It’s fitting that Guided by Voices and Wire would wind up with parallel release dates. The two bands, though a generation apart, are veterans who share an incredibly similar affinity for marrying the dissonant and melodic in brief outbursts. GBV mastermind Robert Pollard has commented on his reverence for the UK post-punk group, once claiming that he always wished to one day make an album as perfect as Pink Flag. Their intentions align once more in the death-ridden Spring of ‘16, with both bands releasing some of their most inward music ever.
The idea that Please Be Honest is a return to the band’s classic lo-fi roots is a bit of a cliché at this point of their career. Every release since the reunion has carried the same claim and met the criteria in some way or another. Still, no album since Alien Lanes could rightfully be called its sequel, which is disappointing yet perfectly reasonable to expect if you closely at the history. If any group could be said to catch lightning in a bottle at a very specific moment in time, it’s Dayton, Ohio’s finest.
This is the 22nd album under the GBV moniker, and yet it somehow retains a distinctive marking. Whereas past albums either played up the poppy, driving rock songs or tastefully interjected them with a deluge of mutant acoustic sing-alongs (“Kicker of Elves” being the most infamous), here Pollard’s filler tendencies take over. With his psychedelic ramblings at the fore, he’s forced to sharpen these wanderings into something more resembling songcraft. This allows his trajectory to take a brand new left turn, if a modest one, into the realm of “Outsider” cult figure. Truth be told, this album isn’t miles away from R Stevie Moore, Red Krayola or Half Japanese, all some degree of weirdo without filter.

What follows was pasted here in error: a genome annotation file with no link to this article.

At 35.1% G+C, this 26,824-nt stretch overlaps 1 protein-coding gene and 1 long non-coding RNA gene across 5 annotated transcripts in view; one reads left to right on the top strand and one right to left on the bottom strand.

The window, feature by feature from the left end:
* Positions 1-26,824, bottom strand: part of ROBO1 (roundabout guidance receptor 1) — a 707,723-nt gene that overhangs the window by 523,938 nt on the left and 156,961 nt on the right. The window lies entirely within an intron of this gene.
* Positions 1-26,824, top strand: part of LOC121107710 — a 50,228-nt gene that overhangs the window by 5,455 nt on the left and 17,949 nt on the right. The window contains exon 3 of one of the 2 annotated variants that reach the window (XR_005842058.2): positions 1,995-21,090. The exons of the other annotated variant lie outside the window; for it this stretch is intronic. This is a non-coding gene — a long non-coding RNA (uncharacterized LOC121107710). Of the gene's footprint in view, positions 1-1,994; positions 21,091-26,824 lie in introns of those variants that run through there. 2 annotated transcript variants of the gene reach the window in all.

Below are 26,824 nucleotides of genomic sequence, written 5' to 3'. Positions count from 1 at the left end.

Ironically, though the only musician credit on Honest is Pollard, it’s this album that most viscerally recalls heyday GBV. That sound is as scruffy and enigmatic as it used to be, not just half-heartedly approximating the old approach on earlier MK II albums from Let’s Go Eat the Factory onwards. “The Grasshopper Eaters” is a highlight because it manages to marry the classic lo-fi aesthetic with one of those great Pollard melodies—you instantly know it, those moments when he stops overthinking or underthinking and simply delivers. “Come on Mr. Christian” and “Eye Shop Heaven” hit that spot too, matching the drama of a more youthful “Hot Freaks” without having to resort to macho theatrics. Past reunion albums arguably lacked the drama that permeates this release.
At this old fork in the road, it’s safe to say that Robert Pollard will never make a perfect album like Pink Flag—in the digital mixtape era, perhaps it’s the audience’s job to assemble that for him. He also doesn’t knock out instantly memorable lines like he used to, or bark proclamations with the same sense of triumph. No “the cluuuuub is open” or “the truth, YEAH, is just a lie.” Still, let’s count our blessings. He’s 58 and still as solid as he’s been since those golden years ended. That’s the clear triumph of Please Be Honest, another resonant journey through this ever-esoteric mind.